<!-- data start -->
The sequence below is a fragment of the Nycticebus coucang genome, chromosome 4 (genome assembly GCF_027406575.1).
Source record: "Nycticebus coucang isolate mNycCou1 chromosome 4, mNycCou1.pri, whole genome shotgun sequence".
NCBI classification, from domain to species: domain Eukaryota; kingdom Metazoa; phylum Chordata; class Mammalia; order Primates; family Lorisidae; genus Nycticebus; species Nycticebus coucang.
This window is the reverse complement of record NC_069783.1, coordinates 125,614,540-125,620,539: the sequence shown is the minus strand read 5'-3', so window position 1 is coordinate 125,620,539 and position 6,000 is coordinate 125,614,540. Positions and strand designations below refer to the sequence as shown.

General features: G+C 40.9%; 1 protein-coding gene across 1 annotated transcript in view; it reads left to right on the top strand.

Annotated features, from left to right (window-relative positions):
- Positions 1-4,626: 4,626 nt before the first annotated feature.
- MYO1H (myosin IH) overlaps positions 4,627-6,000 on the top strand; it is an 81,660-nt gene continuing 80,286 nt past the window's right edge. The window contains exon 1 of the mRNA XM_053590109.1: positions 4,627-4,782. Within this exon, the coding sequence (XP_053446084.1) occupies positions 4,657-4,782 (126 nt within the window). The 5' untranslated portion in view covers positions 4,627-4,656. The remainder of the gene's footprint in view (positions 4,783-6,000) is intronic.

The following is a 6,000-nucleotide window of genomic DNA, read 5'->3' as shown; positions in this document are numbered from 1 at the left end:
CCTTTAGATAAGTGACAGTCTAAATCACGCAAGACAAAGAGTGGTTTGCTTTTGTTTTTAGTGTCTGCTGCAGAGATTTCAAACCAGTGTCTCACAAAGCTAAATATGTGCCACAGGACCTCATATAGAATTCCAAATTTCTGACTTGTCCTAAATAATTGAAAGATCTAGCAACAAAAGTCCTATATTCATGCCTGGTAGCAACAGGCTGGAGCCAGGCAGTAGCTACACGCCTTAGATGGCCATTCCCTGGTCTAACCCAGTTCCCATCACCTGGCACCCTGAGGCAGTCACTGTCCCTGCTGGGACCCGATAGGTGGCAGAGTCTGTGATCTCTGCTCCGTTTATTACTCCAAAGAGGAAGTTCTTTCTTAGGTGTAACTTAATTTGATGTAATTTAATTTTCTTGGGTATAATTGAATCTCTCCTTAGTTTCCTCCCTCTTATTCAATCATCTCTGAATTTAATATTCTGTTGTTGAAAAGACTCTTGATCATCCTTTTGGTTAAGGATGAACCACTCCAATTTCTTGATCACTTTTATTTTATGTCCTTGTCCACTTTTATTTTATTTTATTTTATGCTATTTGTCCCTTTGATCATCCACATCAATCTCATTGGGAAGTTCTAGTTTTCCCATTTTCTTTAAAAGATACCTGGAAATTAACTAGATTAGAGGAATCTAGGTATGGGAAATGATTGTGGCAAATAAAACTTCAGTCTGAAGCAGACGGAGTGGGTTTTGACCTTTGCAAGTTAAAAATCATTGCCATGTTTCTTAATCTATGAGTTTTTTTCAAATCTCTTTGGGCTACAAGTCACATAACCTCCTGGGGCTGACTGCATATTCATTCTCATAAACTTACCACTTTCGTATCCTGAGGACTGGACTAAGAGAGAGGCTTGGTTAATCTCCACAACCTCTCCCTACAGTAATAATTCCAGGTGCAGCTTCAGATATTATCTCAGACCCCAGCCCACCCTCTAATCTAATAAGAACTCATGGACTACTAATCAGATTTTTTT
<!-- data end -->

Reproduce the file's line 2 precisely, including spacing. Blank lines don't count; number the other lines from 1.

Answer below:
Source record: "Nycticebus coucang isolate mNycCou1 chromosome 4, mNycCou1.pri, whole genome shotgun sequence".